Photometry, radiometry and ‘the candela’: evolution in the classical and quantum world

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Journal titleMetrologia
Subjectphotometry; radiometry; candela; optical radiation measurement
AbstractThe metrological fields of photometry and radiometry and their associated units are closely linked through the current definition of the base unit of luminous intensity—the candela. These fields are important to a wide range of applications requiring precise and accurate measurements of electromagnetic radiation and, in particular, the amount of radiant energy (light) that is perceived by the human eye. The candela has been one of the base units since the inception of the International System of Units (SI) and is the only base unit that quantifies a fundamental biological process—human vision. This photobiological process spans an enormous dynamic range of light levels from a few-photon interaction involved in triggering the vision mechanism to a level of more than 1015 photons per second that is accommodated by the visual response under bright daylight conditions. This position paper, prepared by members of the Task Group on the SI of the Consultative Committee for Photometry and Radiometry Strategic Planning Working Group (CCPR WG-SP), reviews the evolution of these fields of optical radiation measurements and their consequent impact on definitions and realization of the candela. Over the past several decades, there have been significant developments in sources, detectors, measuring instruments and techniques, that have improved the measurement of photometric and radiometric quantities for classical applications in lighting design, manufacturing and quality control processes involving optical sources, detectors and materials. These improved realizations largely underpin the present (1979) definition of the candela. There is no consensus on whether this radiant-based definition fully satisfies the current and projected needs of the optical radiation community. There is also no consensus on whether a reformulation of the definition of the candela in terms of photon flux will be applicable to the lighting community. However, there have been significant recent advances in radiometry in the development of single-photon sources and single-photon detectors and the growth of associated technologies, such as quantum computing and quantum cryptography. The international acceptance of these new quantum-based technologies requires improved traceability and reliability of measurements at the level of a few photons. This review of the evolution of the candela and the impact of its possible reformulation might lead, in the future, to a reformulation in terms of quantum units (photons). This discussion is timely since redefinitions of four of the other SI base units are being considered now in terms of fundamental constants to provide a more universally realizable quantum-based SI system. This paper also introduces for the first time a fundamental constant for photometry.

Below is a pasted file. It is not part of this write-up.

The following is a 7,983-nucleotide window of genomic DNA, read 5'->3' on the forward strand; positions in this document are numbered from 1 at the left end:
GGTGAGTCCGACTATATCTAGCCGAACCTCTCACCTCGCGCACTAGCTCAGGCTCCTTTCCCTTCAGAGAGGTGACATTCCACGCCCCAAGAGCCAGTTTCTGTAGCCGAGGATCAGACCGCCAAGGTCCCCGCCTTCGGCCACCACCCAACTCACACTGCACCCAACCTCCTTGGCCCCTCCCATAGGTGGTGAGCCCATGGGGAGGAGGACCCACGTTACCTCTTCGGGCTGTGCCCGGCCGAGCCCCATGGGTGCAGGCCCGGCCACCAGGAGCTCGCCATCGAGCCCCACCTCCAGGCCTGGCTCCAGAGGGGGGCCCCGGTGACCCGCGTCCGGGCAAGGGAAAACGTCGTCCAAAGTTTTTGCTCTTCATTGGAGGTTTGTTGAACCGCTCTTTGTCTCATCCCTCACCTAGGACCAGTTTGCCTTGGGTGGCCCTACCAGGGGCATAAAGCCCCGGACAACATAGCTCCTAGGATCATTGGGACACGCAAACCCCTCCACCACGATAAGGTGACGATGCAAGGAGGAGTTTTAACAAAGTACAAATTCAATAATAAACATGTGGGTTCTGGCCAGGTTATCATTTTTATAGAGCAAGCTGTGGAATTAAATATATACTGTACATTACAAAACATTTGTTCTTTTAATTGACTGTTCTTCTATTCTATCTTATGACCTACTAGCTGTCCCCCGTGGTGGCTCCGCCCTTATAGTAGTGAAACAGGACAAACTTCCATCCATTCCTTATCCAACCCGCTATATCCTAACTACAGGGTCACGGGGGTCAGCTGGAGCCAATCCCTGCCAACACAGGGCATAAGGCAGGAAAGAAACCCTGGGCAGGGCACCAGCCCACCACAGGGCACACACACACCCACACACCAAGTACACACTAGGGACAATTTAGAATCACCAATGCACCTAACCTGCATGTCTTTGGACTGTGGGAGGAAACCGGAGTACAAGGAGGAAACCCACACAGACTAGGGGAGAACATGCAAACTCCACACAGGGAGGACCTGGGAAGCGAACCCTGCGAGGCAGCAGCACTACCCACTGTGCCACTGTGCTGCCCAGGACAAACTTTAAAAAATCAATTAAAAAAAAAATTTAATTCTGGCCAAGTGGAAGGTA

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AffiliationNRC Institute for National Measurement Standards; National Research Council Canada
Peer reviewedYes
NPARC number17101698
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Record identifierbffbf67f-922b-42cc-b896-dadee8617532
Record created2011-03-07
Record modified2016-05-10
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